woman wearing a face mask

This IDEAS:Essays column by Victoria Fan, associate professor in the Myron B. Thompson School of Social Work, University of Hawaiʻi at Mānoa and Nick Redding, PhD, executive director of the Hawaii Data Collaborative ran on the Honolulu Civil Beat website on June 28, 2020.

Writer Laurie Garrett once wrote, “Public health is a negative. When it is at its best, nothing happens: There are no epidemics.”

Public health advocates have long been faced with a communication challenge—how can we communicate the seriousness of acting when “nothing happens”?

COVID-19 was temporarily subdued by the decisive action of Gov. David Ige to shut down the state and restrict inbound travelers with a 14-day quarantine. After three months, Hawaii briefly returned to this stage of “nothing happening” with only a handful of cases each day.

That is, of course, before the most recent spike. Something appears to be happening.

Meanwhile, our tourist-dependent economy has been devastated, our state is in dire financial straits. The lines for unemployment services, food, health insurance, mental health services, and all kinds of assistance stretch on. People are suffering.

Let’s be clear. This state had no other choice but to go with the mass shutdown and quarantine measures because cases were skyrocketing back in March. At a wildfire spread, our hospitals could have been overwhelmed with cases. Fortunately, we live in an island state where shutdown lends to a natural extinguishing of the virus.

Now, we again face a critical juncture. What should the state do in light of the recent spikes of double-digit cases? How quickly should the state lift the shutdown measures? Are we adequately reinforcing our most important tool in our Epidemic Prevention Toolkit: Testing-Contact Tracing-Quarantine strategy?

This latter strategy is what Taiwan has called its “precision” epidemic prevention tool—as opposed to a medieval “mass shutdown” tool, effective but painfully costly to our state. Will our state avoid another shutdown? What are the trade offs between COVID-19 care and other health care, between human lives and economic recovery?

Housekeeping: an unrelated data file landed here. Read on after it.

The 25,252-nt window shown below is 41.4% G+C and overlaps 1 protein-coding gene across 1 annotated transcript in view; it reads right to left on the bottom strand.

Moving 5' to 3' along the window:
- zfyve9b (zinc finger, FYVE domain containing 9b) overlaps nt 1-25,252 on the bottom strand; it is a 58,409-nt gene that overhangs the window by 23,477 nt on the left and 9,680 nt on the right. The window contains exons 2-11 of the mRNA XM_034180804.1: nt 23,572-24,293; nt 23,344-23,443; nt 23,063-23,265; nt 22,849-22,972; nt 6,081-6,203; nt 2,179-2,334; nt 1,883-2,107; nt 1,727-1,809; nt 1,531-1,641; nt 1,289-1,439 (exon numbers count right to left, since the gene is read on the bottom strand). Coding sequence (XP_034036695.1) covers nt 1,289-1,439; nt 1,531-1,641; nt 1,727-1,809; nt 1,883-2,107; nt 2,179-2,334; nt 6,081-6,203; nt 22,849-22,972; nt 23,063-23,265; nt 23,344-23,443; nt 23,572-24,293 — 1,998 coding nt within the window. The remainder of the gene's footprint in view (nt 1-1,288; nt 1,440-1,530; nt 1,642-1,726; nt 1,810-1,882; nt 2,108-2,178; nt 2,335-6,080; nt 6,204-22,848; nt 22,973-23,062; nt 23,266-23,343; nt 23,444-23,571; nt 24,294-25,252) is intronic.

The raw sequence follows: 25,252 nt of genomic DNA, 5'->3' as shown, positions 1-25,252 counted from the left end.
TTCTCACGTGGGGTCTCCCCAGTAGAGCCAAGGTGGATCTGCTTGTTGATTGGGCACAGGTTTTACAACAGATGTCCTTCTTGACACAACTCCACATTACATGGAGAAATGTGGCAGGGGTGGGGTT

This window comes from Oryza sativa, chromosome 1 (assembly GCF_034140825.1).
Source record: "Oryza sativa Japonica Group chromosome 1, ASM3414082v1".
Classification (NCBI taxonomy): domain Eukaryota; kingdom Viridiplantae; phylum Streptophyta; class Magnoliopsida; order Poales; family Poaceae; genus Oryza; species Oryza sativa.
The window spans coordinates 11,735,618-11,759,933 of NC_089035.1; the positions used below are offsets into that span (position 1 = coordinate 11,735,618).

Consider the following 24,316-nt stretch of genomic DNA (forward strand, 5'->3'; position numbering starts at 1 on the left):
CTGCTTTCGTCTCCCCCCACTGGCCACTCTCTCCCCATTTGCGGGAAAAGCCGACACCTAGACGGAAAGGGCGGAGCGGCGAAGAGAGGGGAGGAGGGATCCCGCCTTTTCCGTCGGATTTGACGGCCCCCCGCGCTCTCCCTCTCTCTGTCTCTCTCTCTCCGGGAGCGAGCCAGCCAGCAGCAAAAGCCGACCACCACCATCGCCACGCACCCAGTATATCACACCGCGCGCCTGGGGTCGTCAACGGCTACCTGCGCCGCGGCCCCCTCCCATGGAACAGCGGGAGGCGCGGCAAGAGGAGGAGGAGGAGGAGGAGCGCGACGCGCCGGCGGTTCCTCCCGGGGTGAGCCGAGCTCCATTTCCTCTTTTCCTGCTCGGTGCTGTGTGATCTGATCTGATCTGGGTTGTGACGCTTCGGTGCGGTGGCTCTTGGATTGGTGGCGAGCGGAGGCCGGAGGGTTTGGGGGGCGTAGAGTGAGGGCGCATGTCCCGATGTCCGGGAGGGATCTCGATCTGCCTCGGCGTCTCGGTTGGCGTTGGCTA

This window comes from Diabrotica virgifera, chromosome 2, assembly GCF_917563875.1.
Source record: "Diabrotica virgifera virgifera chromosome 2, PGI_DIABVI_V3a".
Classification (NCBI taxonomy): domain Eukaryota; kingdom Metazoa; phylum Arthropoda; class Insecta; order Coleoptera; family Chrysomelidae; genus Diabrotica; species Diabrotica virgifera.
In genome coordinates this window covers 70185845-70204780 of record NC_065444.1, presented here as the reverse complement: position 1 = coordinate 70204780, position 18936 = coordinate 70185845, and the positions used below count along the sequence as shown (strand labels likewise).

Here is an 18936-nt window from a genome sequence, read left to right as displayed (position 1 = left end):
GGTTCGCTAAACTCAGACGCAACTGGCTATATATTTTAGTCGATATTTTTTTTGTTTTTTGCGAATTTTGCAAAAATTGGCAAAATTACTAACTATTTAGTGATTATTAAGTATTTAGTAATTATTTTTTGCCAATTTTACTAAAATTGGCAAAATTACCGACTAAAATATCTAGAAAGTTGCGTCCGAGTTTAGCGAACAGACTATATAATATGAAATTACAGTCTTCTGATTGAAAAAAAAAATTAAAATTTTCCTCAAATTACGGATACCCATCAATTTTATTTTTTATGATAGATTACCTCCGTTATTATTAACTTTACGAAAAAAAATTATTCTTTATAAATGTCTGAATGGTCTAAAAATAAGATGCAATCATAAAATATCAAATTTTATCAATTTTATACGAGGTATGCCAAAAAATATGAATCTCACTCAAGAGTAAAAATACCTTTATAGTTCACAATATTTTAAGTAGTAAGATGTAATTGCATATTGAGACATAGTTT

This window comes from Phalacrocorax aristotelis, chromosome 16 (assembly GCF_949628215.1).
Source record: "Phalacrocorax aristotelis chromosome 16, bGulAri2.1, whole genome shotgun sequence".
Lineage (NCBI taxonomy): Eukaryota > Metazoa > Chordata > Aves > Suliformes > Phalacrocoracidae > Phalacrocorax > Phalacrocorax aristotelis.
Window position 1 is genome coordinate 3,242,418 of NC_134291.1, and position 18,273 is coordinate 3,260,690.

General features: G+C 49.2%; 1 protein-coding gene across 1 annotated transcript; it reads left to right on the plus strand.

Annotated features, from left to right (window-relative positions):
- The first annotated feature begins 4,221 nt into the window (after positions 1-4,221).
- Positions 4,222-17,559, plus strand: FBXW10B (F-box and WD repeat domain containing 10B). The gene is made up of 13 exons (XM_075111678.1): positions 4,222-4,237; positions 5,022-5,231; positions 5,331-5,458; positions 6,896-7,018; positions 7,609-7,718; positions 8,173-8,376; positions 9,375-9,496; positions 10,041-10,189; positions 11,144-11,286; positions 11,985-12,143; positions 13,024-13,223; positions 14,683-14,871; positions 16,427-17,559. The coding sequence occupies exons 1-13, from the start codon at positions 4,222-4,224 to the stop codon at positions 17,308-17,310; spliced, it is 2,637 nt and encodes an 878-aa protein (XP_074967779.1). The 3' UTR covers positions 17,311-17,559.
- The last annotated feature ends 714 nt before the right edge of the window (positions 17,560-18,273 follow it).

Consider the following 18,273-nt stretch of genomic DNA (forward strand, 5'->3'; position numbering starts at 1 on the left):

These kinds of questions prompted us to form the Hawaii Pandemic Applied Modeling (HiPAM) Work Group. We are a group of applied epidemiologists, data scientists, and health professionals who want to help the state tackle these tough questions—which have only bad or worse outcomes, no good ones.

We face a new virus and our understanding of its biological features is constantly changing. No one expert or authority can presume to have complete expertise. We must draw on a broad base of thoughts and ideas but also thoughtfully use “data” and “evidence” in the face of many known unknowns and unknown unknowns.

As a community, we know better than others who we are and what we do. While we seek support from outside the state, only we can make the best decisions for ourselves. To do that, we need to come together in an inclusive and unified way—bringing everyone to the table and channeling our collective knowledge and manaʻo. Such an approach creates transparency and accountability, one that can be strengthened with mutual gratitude, respect, and trust.

We cannot dismiss others’ knowledge. We must welcome and include other voices to the table in order to be more effective.